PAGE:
Titan Disaster

The final pieces of debris and evidence were retrieved from the implosion site and will now be analyzed

The Untied States Coast Guard said it recovered “presumed human remains” as it dredged up the remaining debris and evidence from the the Titan submersible disaster.

In a statement, the Coast Guard said its Marine Board of Investigation “recovered” the remaining remnants last week, Oct. 4. The debris was “transferred to a U.S. port for cataloging and analysis,” while the presumed human remains were “transported for analysis by U.S. medical professionals.” 

The MBI, the National Transportation Safety Board, and other investigative agencies are coordinating to “schedule a joint evidence review” of the debris. The review “will help determine the next steps for necessary forensic testing,” the Coast Guard said. Additionally, “evidence analysis and witness interviews” will continue ahead of a public hearing, which will take place at a later date.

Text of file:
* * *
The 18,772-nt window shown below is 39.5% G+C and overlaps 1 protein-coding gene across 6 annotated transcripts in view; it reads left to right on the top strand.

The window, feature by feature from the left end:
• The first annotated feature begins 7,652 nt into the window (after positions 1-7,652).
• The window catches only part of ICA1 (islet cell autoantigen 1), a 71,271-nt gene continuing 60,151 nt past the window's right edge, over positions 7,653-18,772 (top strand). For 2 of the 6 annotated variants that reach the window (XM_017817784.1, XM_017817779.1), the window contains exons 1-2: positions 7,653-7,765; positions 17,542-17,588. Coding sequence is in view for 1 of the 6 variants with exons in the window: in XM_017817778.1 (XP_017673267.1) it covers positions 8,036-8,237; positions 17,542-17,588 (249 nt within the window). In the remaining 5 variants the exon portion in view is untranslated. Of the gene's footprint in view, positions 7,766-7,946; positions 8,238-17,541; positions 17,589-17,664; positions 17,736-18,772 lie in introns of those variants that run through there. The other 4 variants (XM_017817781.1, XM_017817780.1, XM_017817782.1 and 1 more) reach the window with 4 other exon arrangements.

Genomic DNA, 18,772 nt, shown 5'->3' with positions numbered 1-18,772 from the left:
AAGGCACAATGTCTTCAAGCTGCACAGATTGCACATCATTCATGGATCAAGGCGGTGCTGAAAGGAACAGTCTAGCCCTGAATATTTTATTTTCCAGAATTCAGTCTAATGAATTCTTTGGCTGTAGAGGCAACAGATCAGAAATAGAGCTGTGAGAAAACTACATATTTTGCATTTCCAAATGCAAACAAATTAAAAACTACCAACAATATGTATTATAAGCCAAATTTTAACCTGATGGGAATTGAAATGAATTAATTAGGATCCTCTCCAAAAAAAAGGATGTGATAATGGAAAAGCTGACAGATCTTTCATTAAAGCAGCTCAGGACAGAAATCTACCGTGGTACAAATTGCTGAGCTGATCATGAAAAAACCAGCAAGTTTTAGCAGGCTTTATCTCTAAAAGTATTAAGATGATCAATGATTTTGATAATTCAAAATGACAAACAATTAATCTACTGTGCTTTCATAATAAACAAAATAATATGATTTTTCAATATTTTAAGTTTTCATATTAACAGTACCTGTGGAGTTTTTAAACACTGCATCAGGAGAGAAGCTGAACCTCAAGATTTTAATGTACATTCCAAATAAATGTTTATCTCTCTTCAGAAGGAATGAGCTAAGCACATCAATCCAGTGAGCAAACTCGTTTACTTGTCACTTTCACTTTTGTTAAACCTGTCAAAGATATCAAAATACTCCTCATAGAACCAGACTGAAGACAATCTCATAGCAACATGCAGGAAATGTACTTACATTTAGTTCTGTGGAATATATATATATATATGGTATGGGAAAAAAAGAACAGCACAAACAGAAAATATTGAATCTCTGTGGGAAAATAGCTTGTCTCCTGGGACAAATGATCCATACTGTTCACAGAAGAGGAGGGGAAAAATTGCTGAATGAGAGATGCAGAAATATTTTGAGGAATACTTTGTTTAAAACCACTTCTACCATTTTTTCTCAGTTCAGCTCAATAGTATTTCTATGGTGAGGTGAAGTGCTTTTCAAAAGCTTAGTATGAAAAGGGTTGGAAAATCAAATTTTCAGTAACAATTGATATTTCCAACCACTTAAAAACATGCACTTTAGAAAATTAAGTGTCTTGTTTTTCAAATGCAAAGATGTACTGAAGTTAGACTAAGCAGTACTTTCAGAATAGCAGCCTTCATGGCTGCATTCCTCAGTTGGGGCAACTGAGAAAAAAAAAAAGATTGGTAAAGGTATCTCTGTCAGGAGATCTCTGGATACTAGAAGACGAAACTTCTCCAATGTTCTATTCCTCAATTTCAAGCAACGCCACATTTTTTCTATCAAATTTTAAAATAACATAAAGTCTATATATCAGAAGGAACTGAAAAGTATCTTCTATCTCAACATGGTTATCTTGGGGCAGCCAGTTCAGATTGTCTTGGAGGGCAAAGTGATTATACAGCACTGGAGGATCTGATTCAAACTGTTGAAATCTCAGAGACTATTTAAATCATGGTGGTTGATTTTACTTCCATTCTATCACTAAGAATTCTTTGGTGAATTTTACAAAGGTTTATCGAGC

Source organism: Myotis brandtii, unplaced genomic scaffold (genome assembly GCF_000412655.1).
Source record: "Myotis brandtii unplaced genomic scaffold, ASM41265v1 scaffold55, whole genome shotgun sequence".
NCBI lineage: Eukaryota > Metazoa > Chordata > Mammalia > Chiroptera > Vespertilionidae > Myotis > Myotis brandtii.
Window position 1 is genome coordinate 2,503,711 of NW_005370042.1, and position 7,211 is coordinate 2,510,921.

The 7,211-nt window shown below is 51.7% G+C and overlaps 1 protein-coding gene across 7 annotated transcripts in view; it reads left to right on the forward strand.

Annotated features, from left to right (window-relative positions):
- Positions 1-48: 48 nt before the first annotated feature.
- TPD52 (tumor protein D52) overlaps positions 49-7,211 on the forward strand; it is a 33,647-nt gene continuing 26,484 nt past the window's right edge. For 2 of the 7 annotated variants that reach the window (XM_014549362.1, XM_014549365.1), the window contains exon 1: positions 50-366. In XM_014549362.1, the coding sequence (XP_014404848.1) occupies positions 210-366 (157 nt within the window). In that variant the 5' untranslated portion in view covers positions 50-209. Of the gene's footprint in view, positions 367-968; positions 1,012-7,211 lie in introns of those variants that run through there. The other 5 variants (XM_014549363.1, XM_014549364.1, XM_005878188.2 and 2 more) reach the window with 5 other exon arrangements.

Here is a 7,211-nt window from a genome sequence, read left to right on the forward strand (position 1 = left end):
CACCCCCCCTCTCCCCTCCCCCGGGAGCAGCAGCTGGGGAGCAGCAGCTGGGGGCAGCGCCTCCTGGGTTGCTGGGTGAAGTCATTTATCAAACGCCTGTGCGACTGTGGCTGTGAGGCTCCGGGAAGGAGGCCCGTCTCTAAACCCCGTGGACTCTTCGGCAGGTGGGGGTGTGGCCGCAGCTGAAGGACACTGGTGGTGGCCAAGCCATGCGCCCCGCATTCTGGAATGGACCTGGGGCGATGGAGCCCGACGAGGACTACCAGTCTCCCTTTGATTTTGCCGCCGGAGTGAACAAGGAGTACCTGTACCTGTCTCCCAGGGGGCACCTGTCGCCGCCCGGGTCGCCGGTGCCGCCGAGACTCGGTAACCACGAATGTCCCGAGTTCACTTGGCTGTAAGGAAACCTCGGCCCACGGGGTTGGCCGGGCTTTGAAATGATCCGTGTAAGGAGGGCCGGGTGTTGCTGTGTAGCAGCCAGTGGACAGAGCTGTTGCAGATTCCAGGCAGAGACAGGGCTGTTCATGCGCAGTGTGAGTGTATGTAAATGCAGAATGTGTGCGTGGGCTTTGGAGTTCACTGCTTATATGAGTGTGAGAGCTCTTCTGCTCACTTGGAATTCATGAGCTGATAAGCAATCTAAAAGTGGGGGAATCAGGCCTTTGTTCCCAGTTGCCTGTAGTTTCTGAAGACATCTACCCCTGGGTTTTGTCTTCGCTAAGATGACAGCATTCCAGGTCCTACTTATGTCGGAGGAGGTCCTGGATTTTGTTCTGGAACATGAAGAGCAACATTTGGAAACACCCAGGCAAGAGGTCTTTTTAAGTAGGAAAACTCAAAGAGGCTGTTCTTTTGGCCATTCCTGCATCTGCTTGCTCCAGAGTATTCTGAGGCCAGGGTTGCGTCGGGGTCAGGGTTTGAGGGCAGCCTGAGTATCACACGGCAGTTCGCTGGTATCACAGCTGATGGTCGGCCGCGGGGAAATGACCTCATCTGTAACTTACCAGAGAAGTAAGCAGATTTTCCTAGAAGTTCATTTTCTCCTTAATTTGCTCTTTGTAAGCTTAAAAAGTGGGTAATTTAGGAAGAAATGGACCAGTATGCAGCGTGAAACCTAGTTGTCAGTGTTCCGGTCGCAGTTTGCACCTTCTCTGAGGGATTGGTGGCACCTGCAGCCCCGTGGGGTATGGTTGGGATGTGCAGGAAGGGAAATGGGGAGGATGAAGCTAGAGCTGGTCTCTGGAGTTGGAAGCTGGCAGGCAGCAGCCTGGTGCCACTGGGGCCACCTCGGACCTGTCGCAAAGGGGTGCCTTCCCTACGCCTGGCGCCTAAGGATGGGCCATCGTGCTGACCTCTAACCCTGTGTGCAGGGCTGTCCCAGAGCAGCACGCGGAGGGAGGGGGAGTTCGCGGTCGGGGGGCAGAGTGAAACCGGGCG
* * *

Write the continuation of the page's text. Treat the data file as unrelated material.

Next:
The Titan submersible imploded and killed five people on board near the Titanic wreckage in the North Atlantic Ocean back in June. The craft, owned and operated by the company OceanGate Expeditions, was designed to take high-paying customers on deep-sea adventures, such as seeing the Titanic up close. The five people on board included the pilot and OceanGate’s founder and CEO, Stockton Rush, as well as British aviation businessman Hamish Harding, retired French Navy commander and Titanic expert ​​Paul-Henri Nargeolet, British-Pakistani businessman Shahzada Dawood, and his 19-year-old son, Suleman.


The Titan was first reported missing on Sunday, June 18, after it lost contact with its support ship and then failed to return from its expedition. A massive search began to locate the ship, during which Rolling Stone reported that a Canadian aircraft detected “banging” in 30-minute intervals coming from the area where the divers disappeared. 

On Thursday, June 22, U.S. officials confirmed that the Titan had imploded. The U.S. Navy also said one of its top secret acoustic detection systems picked up the submersible implosion days prior to the news being officially announced.